Jordy Bahl's move to Nebraska creates overwhelming softball ticket demand and national title hopes


Call it the “Jordy Bahl Effect.”

A Nebraska softball program that hasn’t won a conference championship in 10 years enters this spring believing it can win a national championship.

A program that couldn’t fill its stadium to even half of capacity last year is rushing to add seats and still won’t be able to meet ticket demand.

A program that hasn’t appeared in the preseason Top 25 since 2015 shows up in all four major polls, between Nos. 13-18, and is the highest-ranked in the Big Ten.

“I know there’s a lot of excitement; that’s not lost on us,” coach Rhonda Revelle said. “I mean, you can’t lie. We’re at practice, there’s construction going on, and they’re trying to accommodate more fans, so it’s not like it’s invisible to us.”

The Cornhuskers bring back all the top players from the 36-22 team that made an NCAA regional for a second straight year. But make no mistake: their sudden popularity is attributable to Bahl.

The two-time All-America pitcher shocked the college softball world last June when, a week after she led Oklahoma to a third straight national championship and was named Most Outstanding Player in the Women’s College World Series, she announced she would transfer to her home-state school.

Bahl grew up in the Omaha suburb of Papillion and strongly considered going to Nebraska out of high school before picking the powerhouse Sooners. She went 44-2, won two national titles and was Big 12 pitcher of the year and a first-team All-American each year.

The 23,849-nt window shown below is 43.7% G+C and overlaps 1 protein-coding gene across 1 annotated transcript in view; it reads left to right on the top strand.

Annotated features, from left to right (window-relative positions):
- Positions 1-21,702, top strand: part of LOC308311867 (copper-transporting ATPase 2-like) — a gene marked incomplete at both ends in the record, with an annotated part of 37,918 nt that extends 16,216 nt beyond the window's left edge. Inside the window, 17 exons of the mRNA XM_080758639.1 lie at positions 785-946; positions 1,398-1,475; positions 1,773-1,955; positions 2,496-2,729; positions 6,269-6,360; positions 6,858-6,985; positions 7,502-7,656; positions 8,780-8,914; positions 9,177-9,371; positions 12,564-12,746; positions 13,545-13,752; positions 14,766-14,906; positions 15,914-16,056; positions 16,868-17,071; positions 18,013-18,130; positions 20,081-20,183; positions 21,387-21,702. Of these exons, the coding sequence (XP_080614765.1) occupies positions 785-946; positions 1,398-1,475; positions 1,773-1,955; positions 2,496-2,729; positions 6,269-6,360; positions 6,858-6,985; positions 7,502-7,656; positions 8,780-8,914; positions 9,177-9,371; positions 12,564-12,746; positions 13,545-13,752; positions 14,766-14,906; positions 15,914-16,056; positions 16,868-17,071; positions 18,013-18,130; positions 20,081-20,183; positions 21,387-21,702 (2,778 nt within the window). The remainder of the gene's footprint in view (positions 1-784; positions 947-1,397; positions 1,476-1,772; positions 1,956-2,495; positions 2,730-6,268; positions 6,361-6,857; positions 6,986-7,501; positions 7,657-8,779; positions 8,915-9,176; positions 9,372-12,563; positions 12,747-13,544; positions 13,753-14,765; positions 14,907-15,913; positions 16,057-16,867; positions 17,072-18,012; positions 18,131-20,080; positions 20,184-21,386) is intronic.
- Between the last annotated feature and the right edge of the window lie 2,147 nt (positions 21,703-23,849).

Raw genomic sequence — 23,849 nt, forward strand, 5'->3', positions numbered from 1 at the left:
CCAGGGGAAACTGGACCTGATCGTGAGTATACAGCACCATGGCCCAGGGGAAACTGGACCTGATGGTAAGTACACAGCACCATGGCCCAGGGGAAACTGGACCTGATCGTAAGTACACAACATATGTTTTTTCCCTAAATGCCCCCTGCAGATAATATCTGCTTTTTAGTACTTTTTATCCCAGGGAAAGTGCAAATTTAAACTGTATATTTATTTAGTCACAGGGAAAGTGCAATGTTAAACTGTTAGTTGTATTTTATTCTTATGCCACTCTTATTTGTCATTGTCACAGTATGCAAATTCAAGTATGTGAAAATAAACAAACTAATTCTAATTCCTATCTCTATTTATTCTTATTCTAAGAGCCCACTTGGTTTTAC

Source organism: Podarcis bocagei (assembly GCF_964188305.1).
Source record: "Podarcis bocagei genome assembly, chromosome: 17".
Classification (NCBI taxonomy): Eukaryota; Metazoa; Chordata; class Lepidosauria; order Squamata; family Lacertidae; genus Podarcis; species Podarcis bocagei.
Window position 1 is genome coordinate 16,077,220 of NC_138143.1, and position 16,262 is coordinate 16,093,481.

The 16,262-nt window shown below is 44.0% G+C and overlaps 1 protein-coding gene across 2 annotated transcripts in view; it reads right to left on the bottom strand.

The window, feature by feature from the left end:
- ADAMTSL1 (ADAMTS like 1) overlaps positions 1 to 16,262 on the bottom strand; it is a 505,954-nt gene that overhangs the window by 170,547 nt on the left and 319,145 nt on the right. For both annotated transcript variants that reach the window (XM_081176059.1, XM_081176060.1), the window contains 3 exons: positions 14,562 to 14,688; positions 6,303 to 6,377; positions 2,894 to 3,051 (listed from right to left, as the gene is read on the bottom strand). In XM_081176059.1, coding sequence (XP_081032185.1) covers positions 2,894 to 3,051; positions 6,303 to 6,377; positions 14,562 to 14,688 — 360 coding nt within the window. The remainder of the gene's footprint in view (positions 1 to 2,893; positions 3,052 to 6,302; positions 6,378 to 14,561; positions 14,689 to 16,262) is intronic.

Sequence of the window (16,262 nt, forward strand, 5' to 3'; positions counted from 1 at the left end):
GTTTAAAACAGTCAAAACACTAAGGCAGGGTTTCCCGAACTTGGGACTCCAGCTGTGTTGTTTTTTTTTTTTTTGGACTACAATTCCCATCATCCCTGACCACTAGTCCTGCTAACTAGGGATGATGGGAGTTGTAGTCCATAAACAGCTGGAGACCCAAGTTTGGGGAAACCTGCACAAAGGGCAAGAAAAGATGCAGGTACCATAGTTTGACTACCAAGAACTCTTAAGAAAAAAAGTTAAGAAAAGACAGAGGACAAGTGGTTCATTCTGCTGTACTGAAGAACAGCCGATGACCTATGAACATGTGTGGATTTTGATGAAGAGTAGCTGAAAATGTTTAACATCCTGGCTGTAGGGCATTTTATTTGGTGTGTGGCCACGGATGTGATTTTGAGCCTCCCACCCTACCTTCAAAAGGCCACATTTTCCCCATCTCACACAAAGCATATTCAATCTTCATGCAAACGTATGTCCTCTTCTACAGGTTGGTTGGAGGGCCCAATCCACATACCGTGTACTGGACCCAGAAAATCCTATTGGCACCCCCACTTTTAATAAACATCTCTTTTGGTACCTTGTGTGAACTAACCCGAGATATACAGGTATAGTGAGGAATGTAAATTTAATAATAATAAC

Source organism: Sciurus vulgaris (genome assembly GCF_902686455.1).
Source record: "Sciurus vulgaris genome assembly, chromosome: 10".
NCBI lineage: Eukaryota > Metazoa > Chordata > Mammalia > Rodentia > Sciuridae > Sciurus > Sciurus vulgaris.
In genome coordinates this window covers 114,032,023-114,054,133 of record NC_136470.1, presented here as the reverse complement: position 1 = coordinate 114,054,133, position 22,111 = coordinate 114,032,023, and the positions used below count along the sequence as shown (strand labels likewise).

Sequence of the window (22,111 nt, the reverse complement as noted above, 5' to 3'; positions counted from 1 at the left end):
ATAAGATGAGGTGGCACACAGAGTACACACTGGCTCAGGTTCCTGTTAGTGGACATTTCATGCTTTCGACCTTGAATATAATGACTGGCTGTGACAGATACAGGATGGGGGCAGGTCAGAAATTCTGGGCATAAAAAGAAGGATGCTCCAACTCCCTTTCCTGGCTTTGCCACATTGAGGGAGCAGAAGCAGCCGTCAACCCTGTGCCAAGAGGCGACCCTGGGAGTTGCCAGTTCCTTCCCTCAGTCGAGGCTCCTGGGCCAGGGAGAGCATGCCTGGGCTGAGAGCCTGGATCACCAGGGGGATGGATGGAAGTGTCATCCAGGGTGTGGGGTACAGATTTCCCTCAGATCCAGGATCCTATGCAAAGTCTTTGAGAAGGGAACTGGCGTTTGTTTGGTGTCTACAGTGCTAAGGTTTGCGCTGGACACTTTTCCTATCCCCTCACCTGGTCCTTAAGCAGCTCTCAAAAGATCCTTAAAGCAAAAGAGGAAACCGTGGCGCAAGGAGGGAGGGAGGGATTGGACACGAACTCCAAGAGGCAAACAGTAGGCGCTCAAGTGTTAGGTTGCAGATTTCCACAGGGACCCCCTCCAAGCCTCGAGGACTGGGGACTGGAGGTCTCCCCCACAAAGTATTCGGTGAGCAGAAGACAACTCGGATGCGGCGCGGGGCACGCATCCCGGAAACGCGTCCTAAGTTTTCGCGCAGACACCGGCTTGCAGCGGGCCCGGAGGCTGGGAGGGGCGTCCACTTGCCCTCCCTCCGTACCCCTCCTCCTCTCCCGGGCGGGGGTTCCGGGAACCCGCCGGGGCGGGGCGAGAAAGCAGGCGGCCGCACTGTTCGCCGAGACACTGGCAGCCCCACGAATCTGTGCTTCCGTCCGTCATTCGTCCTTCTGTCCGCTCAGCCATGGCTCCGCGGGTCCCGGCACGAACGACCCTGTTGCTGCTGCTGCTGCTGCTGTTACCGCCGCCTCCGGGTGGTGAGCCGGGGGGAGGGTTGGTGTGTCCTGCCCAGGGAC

She cited homesickness and a desire to help grow the sport in the state of Nebraska when she announced her decision to leave OU after two years.

Bahl demurred when asked how she handles being in the spotlight in Lincoln.

“I don’t think I’ve ever looked at it that way,” she said. “It’s just our team, and we show up and we go to work every day, and that’s just how it is.”

The evidence suggests otherwise.

In the days following her transfer, Nebraska received requests for more than 2,000 new season tickets. The Huskers, who averaged 1,000 fans per game at 2,530-seat Bowlin Stadium last season, immediately made plans to get capacity over 3,000 before the March 1 home opener.

“I think it makes us excited because it just shows how our game is growing, and it’s an awesome feeling to just know that the people of Nebraska are excited to come and watch softball,” Bahl said. “And we’re all working really hard to try to make it a fun show to watch.”

Bahl has had no difficulty fitting in. There are six other native Nebraskans on the roster, she was a club teammate with standout shortstop Billie Andrews and knows other players from summer ball.

“She’s a great person off the field, and I think that just bleeds into who she is on the field,” Andrews said. “And we know when we go out there and play, we’ve got her back and she’s got ours. She’s a great addition to this team.”

The Huskers open at a tournament in Puerto Vallarta, Mexico, on Thursday against Washington, which is ranked as high as No. 7. The pitching matchup could pit Bahl against a fellow Nebraskan in Ruby Meylan, a preseason second-team All-American from Omaha.

The Huskers will play another nationally ranked team in Duke on Friday, and they have nonconference games later this month against Top 25 opponents and future Big Ten members UCLA and Oregon.

It’s a schedule designed to prepare the Huskers for conference play and beyond.

“Our goal,” Bahl said, “is to be the last team standing.”

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AP college sports: https://apnews.com/hub/college-sports



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